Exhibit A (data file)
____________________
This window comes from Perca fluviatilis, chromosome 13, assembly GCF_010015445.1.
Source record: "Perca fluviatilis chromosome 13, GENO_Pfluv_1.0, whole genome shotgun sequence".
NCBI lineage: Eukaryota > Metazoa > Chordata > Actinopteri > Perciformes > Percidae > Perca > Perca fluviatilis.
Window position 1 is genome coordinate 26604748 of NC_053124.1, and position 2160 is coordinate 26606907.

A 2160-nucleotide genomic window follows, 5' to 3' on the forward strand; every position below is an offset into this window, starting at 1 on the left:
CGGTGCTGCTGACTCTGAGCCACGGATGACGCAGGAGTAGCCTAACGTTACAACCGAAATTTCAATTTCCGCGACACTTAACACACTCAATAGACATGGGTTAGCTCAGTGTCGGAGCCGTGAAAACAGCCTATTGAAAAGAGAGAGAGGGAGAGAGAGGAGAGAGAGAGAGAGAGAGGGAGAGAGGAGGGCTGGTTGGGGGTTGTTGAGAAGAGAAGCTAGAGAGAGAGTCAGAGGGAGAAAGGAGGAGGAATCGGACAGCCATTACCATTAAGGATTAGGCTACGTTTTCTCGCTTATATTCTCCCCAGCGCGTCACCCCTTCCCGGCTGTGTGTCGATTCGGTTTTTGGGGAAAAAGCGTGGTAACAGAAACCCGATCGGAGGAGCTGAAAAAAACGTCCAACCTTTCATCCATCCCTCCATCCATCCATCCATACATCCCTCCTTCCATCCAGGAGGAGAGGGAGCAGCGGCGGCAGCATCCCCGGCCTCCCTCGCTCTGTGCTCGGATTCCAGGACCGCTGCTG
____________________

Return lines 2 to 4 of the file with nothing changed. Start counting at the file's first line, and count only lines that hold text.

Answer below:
Source record: "Perca fluviatilis chromosome 13, GENO_Pfluv_1.0, whole genome shotgun sequence".
NCBI lineage: Eukaryota > Metazoa > Chordata > Actinopteri > Perciformes > Percidae > Perca > Perca fluviatilis.
Window position 1 is genome coordinate 26604748 of NC_053124.1, and position 2160 is coordinate 26606907.